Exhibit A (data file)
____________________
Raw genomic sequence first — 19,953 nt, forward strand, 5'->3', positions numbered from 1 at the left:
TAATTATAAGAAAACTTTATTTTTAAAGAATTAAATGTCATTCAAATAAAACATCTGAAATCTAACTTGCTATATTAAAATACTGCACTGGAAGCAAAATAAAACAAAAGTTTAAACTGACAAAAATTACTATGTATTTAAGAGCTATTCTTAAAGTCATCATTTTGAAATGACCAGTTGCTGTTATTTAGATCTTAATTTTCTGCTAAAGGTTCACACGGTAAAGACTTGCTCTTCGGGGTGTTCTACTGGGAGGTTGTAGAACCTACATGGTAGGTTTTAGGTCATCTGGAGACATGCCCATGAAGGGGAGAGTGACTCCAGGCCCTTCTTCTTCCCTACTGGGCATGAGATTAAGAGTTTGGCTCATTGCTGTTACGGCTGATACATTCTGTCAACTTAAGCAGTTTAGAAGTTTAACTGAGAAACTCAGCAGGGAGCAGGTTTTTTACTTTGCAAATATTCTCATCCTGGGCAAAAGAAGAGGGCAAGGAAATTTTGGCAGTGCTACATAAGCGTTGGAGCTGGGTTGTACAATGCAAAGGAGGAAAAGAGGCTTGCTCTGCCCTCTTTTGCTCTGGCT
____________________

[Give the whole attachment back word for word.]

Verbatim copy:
Raw genomic sequence first — 19,953 nt, forward strand, 5'->3', positions numbered from 1 at the left:
TAATTATAAGAAAACTTTATTTTTAAAGAATTAAATGTCATTCAAATAAAACATCTGAAATCTAACTTGCTATATTAAAATACTGCACTGGAAGCAAAATAAAACAAAAGTTTAAACTGACAAAAATTACTATGTATTTAAGAGCTATTCTTAAAGTCATCATTTTGAAATGACCAGTTGCTGTTATTTAGATCTTAATTTTCTGCTAAAGGTTCACACGGTAAAGACTTGCTCTTCGGGGTGTTCTACTGGGAGGTTGTAGAACCTACATGGTAGGTTTTAGGTCATCTGGAGACATGCCCATGAAGGGGAGAGTGACTCCAGGCCCTTCTTCTTCCCTACTGGGCATGAGATTAAGAGTTTGGCTCATTGCTGTTACGGCTGATACATTCTGTCAACTTAAGCAGTTTAGAAGTTTAACTGAGAAACTCAGCAGGGAGCAGGTTTTTTACTTTGCAAATATTCTCATCCTGGGCAAAAGAAGAGGGCAAGGAAATTTTGGCAGTGCTACATAAGCGTTGGAGCTGGGTTGTACAATGCAAAGGAGGAAAAGAGGCTTGCTCTGCCCTCTTTTGCTCTGGCT